Album review: “Folklore” by Taylor Swift

Carissa Marques, Creative Services Director

Introduction: An icon of the last two decades, Taylor Swift, announced the release of her eighth album, folklore, just a day before it came out. The country-turned-pop singer surprised fans with a more alternative-folk sounding album on July 24, 2020. She worked with producer Aaron Dessner from “The National” to write these songs over the last few months of quarantine. Jack Antonoff from “Bleachers” also helped with the instrumentals and production. I’ll never forget Taylor Swift’s self-titled album was one of the first CDs I owned. I would spend hours listening to it from my boombox flipping through the lyric booklet memorizing the words to every song. Here I am in college almost fifteen years later writing a review for her latest work. It’s crazy how life works! Now back to the album, listeners can expect to hear roots from her country sound, but with a mature alt-pop twist. 

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Track-by-track Review: 

  1. the 1 – This first track off the new album reminds me of Swift’s country roots. It has a lighthearted melody with accompanying strings and piano. The lyrics are reflective on a relationship that could have been, hence, “but it would’ve been fun / if you would’ve been the one.” 
  2. cardigan – “cardigan” sounds a lot like old Lana Del Rey in that melancholic movie soundtrack kind of way. In the music video, Swift journeys from a piano in an attic to a mystical forest world, tying in with the album’s title, folklore. According to fan theories circulating the internet hours after the album’s release, “cardigan” is the first song in a “teenage love triangle” throughout the album. The theories aren’t too far fetched because Swift did announce in a YouTube livestream that three of the songs would be connected to this triangle. Leave it to Taylor to include an engaging love story throughout the album! 
  3. the last great american dynasty – I would say this track has a slight folk-pop sound to it. This is the first track to incorporate “folklore” in the sense that it tells a story of someone who really lived. Though folklore is usually partially fictitious, folk music’s original purpose was to pass down stories to new generations through song. This song’s story is about the life of twentieth-century American socialite, Rebekah Harkness, and how she relates to Swift’s life today. In the lyrics, “Holiday House sat quietly on a beach […] and then it was bought by me,” Swift is talking about how she bought the mansion that belonged to Harkness.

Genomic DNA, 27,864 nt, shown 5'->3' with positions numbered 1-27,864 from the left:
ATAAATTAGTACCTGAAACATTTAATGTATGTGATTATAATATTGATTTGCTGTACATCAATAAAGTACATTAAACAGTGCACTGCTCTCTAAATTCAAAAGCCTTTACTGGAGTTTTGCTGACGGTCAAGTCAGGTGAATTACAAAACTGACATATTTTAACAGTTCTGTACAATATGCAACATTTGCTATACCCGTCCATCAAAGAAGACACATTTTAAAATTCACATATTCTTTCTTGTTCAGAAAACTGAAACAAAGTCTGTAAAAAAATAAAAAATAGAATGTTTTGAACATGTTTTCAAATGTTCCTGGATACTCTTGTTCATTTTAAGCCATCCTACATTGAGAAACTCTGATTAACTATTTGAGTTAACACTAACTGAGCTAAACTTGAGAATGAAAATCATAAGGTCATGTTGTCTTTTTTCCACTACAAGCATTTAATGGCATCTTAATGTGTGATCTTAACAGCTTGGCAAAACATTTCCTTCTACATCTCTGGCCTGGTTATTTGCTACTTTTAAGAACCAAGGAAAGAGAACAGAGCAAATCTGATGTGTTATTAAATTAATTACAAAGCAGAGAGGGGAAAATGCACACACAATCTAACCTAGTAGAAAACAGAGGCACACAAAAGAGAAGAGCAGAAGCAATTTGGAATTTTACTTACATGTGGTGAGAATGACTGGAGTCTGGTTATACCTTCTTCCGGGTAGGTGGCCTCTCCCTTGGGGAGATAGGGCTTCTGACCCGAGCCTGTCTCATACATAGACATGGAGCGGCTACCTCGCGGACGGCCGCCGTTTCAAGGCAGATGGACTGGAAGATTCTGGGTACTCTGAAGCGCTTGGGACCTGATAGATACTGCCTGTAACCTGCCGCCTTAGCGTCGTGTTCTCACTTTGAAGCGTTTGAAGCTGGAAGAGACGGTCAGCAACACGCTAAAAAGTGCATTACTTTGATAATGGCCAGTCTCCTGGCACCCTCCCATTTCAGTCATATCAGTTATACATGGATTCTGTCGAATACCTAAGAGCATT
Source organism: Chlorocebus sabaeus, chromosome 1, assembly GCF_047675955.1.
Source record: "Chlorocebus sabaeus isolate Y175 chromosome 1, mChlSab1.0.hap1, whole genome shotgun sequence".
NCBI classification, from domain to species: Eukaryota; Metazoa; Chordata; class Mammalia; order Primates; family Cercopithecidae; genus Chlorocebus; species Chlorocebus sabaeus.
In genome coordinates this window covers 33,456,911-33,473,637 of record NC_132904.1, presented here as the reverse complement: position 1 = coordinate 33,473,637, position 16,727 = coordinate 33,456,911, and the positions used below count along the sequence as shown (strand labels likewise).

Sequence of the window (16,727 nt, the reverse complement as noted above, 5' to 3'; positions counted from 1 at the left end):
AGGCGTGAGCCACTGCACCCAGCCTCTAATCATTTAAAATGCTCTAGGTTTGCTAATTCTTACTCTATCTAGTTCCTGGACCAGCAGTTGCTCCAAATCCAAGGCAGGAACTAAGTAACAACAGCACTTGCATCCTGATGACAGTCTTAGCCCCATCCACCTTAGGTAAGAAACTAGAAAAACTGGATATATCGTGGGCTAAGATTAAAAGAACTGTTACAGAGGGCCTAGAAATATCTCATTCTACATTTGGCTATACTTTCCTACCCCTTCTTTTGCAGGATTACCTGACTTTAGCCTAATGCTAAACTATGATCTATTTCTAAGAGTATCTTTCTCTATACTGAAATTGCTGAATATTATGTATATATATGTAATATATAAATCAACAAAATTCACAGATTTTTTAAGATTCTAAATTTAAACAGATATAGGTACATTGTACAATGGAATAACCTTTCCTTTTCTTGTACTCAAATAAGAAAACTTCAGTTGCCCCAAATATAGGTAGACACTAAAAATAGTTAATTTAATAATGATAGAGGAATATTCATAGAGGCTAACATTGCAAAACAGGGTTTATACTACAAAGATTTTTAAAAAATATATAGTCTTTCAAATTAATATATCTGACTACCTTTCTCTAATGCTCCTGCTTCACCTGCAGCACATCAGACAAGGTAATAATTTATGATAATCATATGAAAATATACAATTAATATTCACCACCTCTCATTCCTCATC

4. exile (feat. Bon Iver) – The first and only collaboration on the album features indie folk singer Justin Vernon from Bon Iver. There have been comparisons between this track and “The Last Time” featuring Gary Lightbody from Swift’s Red album. Both are breakup songs from the point of view of two lovers, but personally “The Last Time” will still be my favorite out of the two. 
  5. my tears ricochet – This song was the first one Swift wrote for the album, and on her Instagram she stated it’s about, “an embittered tormentor showing up at a funeral of his fallen object of obsession.” There are heavenly backing vocals that make the sad lyrics sound enchanting. With the help of musician Jack Antonoff, the instrumentals of this song really just came together. I really love the lyrics to this song, but if I had to choose a favorite line it would be, “and if I’m dead to you, why are you at the wake?”
  6. mirrorball – This is my favorite song from the album! Immediately once I heard it, I fell in love with the dreamy sound and metaphors of a disco ball. The song has that fairy-tale sound where you can just picture Taylor running through a forest in a ballgown. The lyrics that really hit home were, “I’ve never been a natural, all I do is try, try, try.” The gist of this song is about reflecting the type of personality a lover wants to see from you compared to who you really are. 
  7. seven – The folk-pop sounds come back in this song through string sections and Swift’s vocals. They reminded me a bit of Kacey Musgraves with a touch of Phoebe Bridgers. The song is thought to be about a childhood friend, and I think it’s really sweet to hear the tender and caring lyrics. The fact that the title matches the order on the album is just a really nice touch.